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Monday, November 17, 2014

Thanksgiving - Psalm 100


Thanksgiving Pt 1
Psalm 100

Lord God, through this reading and addressing of Psalm 100, come and ease the grief or worry or fretting or distractions that may be ransacking our hearts, and fill us with your joy by the Holy Spirit and through the presence and mediation of Christ Jesus our Lord and Savior. Amen.

Before the Turkey is cooked and eaten, before the family blows in and blows right back out, before the perspiration trickles down and stings your eyes, before the refrigerator gets stuffed with leftovers, it’s good to remember “Thanksgiving”. This is a good time to reflect on Thanksgiving, on real, genuine thanksgiving, not just as some annual time of panic and pressure. And it is a great time to ruminate over what we hopefully will do in the midst of all the hustle and mayhem. To guide us, we are going to delve into Psalm 100 – “A Psalm for Giving Thanks.”

A pattern: Before we jump into the Psalm, we should see that there is a pattern to it. First,  verses 1b-3 are paralleled in verses 4-5. They follow the same path, side-by-side. There is a second pattern that goes like this: verses1, 2 and 4 tell us what we’re to do, while verses 3 and 5 show us what we’re to know about God. This second pattern is the one we will loosely follow.

Who is to give thanks (1): “Make a joyful noise to the LORD, all the earth!kal ha Aretz-the whole earth, all creation, creatures and clans! This Psalm calls all creatures and all the cosmos to come in thankfulness to the Lord. But this universality of thanksgiving is looking forward. As some Jewish authors have noted:

“Our Sages instituted this Psalm in our daily prayers as an expression of thanks for the many unrecognized miracles God performs in our behalf every day. S.R. Hirsch sees it as a song of gratitude that will be sung to God in the Messianic era, when the world attains its ultimate perfection” (The Metsudah Interlinear Tehillim, 211).

The day is to come, and is already erupting, when the Lamb of God who takes away the sin of the world, is the one who has been lifted up on the cross and is drawing all people to himself (John 12.32). When the One who humbled himself and became obedient to the point of death, even the death of the Cross, is the very One whom the Father has highly exalted and given a name above every name, that at the name of Jesus every knee should bow, and every tongue should confess is Lord, to the glory of the Father. So that now, “the battle is not done;” yet “Jesus who died shall be satisfied, and earth and heaven be one” (Trinity Hymnal #111 verse 3).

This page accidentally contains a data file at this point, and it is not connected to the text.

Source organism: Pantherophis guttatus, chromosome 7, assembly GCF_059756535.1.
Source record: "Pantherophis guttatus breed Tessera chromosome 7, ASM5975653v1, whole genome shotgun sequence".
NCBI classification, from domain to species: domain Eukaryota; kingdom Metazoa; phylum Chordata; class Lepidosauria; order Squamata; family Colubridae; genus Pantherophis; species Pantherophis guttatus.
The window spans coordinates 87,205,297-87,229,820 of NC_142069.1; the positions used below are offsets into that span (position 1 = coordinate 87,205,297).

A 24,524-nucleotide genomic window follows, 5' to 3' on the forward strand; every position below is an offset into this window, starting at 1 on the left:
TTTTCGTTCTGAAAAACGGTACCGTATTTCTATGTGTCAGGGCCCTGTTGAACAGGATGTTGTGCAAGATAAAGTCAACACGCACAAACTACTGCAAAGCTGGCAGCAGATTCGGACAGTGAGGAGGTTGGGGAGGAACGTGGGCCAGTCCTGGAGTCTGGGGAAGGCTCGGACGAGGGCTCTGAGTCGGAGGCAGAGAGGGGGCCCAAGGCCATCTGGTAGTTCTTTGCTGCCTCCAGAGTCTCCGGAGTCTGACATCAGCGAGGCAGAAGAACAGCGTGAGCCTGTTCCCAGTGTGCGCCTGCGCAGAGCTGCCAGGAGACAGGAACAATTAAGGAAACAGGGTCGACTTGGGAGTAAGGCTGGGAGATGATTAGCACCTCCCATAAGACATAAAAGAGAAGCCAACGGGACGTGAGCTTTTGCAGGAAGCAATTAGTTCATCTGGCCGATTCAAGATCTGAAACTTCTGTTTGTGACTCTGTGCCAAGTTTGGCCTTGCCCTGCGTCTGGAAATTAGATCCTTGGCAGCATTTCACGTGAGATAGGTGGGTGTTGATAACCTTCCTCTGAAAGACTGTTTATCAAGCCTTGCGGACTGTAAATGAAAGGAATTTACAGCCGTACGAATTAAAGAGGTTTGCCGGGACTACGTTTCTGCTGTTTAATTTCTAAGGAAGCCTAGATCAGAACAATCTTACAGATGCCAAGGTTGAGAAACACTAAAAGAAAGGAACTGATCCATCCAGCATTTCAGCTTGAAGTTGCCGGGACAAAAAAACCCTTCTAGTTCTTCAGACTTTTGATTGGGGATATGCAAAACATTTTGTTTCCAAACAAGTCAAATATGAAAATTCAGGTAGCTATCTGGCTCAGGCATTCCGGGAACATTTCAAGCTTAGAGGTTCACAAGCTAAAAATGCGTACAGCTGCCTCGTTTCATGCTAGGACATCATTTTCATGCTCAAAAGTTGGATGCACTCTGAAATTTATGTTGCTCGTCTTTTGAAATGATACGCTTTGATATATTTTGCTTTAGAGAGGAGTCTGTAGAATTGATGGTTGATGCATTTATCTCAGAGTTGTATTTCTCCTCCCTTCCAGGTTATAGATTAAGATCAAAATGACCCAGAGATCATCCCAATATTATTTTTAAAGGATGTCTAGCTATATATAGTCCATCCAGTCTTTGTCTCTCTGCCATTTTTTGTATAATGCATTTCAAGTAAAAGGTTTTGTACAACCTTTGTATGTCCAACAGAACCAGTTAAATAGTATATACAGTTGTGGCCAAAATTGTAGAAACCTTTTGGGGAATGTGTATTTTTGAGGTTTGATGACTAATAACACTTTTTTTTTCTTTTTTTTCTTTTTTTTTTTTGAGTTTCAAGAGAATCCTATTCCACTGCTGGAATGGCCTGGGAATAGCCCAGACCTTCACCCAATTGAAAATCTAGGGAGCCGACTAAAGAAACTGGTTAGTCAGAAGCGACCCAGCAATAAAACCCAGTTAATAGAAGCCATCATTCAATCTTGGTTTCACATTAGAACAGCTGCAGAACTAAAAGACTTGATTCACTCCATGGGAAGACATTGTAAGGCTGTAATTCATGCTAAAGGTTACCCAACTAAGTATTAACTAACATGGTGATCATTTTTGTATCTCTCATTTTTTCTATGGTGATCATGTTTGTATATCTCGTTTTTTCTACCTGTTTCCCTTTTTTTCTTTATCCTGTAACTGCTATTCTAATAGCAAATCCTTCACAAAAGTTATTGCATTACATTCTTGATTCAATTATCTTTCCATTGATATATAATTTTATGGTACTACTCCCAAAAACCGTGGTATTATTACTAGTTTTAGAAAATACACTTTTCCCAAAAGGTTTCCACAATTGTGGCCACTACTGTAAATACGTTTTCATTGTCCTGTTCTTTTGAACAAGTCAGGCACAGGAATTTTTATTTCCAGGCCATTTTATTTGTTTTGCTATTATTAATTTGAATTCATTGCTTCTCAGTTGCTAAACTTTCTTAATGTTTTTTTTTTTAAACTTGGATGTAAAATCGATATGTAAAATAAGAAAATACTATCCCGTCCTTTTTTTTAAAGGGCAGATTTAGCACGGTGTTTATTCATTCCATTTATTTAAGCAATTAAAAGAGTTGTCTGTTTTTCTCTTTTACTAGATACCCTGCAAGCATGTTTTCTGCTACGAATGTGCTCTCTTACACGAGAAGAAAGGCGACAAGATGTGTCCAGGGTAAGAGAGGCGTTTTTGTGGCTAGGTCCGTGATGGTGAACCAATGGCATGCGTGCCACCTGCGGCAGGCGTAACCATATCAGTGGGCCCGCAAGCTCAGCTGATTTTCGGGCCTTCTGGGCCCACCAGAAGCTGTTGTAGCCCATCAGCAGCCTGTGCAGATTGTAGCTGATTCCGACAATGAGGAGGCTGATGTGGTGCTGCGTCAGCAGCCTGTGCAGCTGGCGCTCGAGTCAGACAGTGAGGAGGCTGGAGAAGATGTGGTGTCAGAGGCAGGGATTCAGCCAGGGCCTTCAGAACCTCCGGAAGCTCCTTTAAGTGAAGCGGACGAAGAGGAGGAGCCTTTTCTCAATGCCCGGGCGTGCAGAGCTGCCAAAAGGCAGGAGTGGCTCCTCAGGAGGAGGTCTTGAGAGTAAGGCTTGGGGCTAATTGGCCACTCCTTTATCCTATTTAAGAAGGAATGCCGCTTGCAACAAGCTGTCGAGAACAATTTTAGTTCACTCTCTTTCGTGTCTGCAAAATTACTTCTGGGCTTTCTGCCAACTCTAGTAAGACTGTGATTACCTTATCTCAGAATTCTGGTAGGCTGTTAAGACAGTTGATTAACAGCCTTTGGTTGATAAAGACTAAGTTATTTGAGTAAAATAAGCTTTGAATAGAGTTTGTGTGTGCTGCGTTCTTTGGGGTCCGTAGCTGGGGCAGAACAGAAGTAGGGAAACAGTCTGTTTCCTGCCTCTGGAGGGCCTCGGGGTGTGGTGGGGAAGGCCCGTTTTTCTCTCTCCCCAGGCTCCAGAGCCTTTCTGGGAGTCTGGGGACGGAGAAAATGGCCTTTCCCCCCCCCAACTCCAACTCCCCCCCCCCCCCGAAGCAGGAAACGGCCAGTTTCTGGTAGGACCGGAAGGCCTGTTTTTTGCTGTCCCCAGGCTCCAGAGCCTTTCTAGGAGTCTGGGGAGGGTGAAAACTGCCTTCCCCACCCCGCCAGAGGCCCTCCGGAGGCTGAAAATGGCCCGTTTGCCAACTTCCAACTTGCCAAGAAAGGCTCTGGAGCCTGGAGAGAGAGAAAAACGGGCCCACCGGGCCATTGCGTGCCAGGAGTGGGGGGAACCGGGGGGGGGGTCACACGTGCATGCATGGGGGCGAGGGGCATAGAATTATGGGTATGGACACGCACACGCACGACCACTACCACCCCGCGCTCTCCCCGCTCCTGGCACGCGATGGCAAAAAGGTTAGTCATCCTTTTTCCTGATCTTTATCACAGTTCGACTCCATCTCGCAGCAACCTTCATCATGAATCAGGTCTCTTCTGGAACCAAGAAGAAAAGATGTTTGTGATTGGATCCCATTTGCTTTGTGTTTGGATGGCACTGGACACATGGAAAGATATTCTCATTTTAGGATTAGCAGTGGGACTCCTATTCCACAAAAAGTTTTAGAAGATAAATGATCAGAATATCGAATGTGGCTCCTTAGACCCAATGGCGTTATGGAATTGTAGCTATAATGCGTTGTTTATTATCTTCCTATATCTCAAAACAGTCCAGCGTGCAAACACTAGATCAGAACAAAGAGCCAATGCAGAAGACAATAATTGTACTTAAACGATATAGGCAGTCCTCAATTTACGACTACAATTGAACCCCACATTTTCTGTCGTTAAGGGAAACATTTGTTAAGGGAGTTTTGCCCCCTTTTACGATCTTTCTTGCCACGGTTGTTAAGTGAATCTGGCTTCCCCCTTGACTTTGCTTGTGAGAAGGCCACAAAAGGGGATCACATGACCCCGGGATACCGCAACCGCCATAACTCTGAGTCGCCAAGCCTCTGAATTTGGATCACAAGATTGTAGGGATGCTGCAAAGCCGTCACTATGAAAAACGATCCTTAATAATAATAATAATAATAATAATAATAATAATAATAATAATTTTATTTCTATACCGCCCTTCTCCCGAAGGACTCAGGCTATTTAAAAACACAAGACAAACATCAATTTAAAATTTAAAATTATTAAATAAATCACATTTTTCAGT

How we are to give thanks (1-2 and 4b): Here we move to the “what we’re to do” sections, and we see that there are 7 directive-statements in this Psalm, all told. These are the “do this; do that” comments. It becomes quickly obvious that Psalm 100 is a very busy, boisterous, raucous, riotous Psalm. (1) “Make a joyful noise to the LORD….!” The idea in the Hebrew is loud and ear-splitting, “Shout joyfully to the LORD!” (2) “Serve the LORD with gladness.” The word serve is used both of the priests in the temple and those working in their vocations. Worship and work are pulled together as a joyful offering to God, much like Paul’s sentiment, “I appeal to you therefore, brothers, by the mercies of God, to present your bodies as a living sacrifice, holy and acceptable to God, which is your spiritual worship. Do not be conformed to this world, but be transformed by the renewal of your mind, that by testing you may discern what is the will of God, what is good and acceptable and perfect” (Romans 12.1-2). To “serve the LORD with gladness” (worship and work) comes forth in poetic fashion in George Herbert’s poem where he prays, “Teach me, my God and King, In all things thee to see, And what I do in any thing, To do it as for thee” (“The Temple,” Elixir). (3) “Come into his presence (to his face) with singing!” God desires us to draw close, and will be present as we do so. “Draw near to God and he will draw near to you” (Jas 4.8). (4) “Give thanks to him” tells us that there is a specific direction for our thanksgiving. Unlike a highly secularized age that coaches us to “just be thankful” with no one to be thankful to, this Psalm informs us to be specific – to give thanks TO him (4b). (5) “Bless his Name” (4b)! This is a synonymous phrase with the previous. To bless God’s name, is how Jews began their prayers, “Baruch atah Adonai elohaynu melech ha'olam” [Blessed are you Lord our God, King of eternity]. It’s how Paul began his prayer in Ephesians 1.3 and how Peter began his in 1 Peter 1.3 (“Blessed be the God and Father of our Lord Jesus Christ”). As good Jews, they started off many of their thankful prayers this way. These are 5 of the seven direction statements that guide us in how we should give thanks to the Lord. There are 2 more that explain,